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Publication numberUS7383342 B2
Publication typeGrant
Application numberUS 10/339,673
Publication dateJun 3, 2008
Filing dateJan 10, 2003
Priority dateJan 11, 2002
Fee statusPaid
Also published asEP1329799A2, EP1329799A3, US20030154292
Publication number10339673, 339673, US 7383342 B2, US 7383342B2, US-B2-7383342, US7383342 B2, US7383342B2
InventorsAxel Spriestersbach, William Patrick Tunney
Original AssigneeSap Aktiengesellschaft
Export CitationBiBTeX, EndNote, RefMan
External Links: USPTO, USPTO Assignment, Espacenet
Operating a browser to display first and second virtual keyboard areas that the user changes directly or indirectly
US 7383342 B2
Abstract
Operating a browser that interprets a markup page and thereby displays a virtual keyboard (350) to a user. The operation comprises: displaying (405) a first keyboard area (350); presenting (410) first and second input fields of first and second types, respectively, to the user; selecting (420) an input field by relating an input device to either the first input field or the second input field; displaying (430) a second keyboard area corresponding to the type of the selected input field; reading (430) input from the user from the first keyboard area and from the second keyboard area to the selected field; and changing (450) the first keyboard area according to user commands to a keyboard selector.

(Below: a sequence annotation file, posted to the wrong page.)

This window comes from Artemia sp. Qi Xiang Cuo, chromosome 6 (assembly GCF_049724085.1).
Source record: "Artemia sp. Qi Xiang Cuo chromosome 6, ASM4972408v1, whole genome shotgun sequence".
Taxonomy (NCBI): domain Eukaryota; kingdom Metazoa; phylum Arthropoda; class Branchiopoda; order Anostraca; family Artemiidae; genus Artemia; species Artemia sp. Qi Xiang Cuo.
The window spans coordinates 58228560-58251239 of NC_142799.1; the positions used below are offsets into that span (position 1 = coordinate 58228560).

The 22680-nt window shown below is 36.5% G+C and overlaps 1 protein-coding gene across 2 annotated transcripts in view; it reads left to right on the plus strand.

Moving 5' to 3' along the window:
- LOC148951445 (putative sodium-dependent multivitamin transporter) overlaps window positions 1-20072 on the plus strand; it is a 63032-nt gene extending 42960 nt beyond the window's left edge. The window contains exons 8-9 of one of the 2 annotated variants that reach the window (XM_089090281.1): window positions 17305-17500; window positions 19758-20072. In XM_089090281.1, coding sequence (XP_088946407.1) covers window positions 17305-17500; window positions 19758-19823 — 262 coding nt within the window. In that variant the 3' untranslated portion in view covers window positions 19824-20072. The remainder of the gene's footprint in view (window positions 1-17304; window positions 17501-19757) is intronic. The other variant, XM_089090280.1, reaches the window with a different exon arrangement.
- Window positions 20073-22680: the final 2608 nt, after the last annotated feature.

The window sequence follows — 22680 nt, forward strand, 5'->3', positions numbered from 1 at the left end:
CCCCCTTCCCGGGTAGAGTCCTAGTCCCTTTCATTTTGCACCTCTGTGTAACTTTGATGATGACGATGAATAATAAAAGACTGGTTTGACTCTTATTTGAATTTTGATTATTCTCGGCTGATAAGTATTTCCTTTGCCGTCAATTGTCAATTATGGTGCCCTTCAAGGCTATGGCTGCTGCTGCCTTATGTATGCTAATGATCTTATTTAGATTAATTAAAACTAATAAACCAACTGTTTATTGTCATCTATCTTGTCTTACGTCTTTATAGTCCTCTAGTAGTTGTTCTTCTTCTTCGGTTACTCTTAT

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Claims(10)
1. A computer-implemented method comprising:
displaying first and second independently-changeable keyboard areas simultaneously;
displaying a keyboard selector;
receiving a user selection indicative of alphabetic characters, numeric characters, or symbolic characters via the keyboard selector;
displaying controls in the first keyboard area which allow an input of alphabetic characters, numeric characters, and symbolic characters, based upon the user selection indicative of alphabetic characters, numeric characters, or symbolic characters;
displaying first and second input fields, each input field associated with electronic mail characters, currency characters, or symbolic characters;
receiving a user selection of the first or second input field; and
displaying controls in the second keyboard area which allow the input of electronic mail characters, currency characters, or symbolic characters, based upon the user selection of the first or second input field.
2. The method of claim 1, further comprising:
receiving a page encoded in a markup language; and
interpreting the page such that the first and second keyboard areas are displayed.
3. The method of claim 1, wherein receiving a user selection of the first or second input field comprises monitoring for an input in the first and second input fields.
4. The method of claim 1 wherein the controls allowing input of electronic mail characters include more than one character within the control.
5. The method of claim 1, wherein the the first and second keyboard areas include controls which allow the input of the same symbolic character.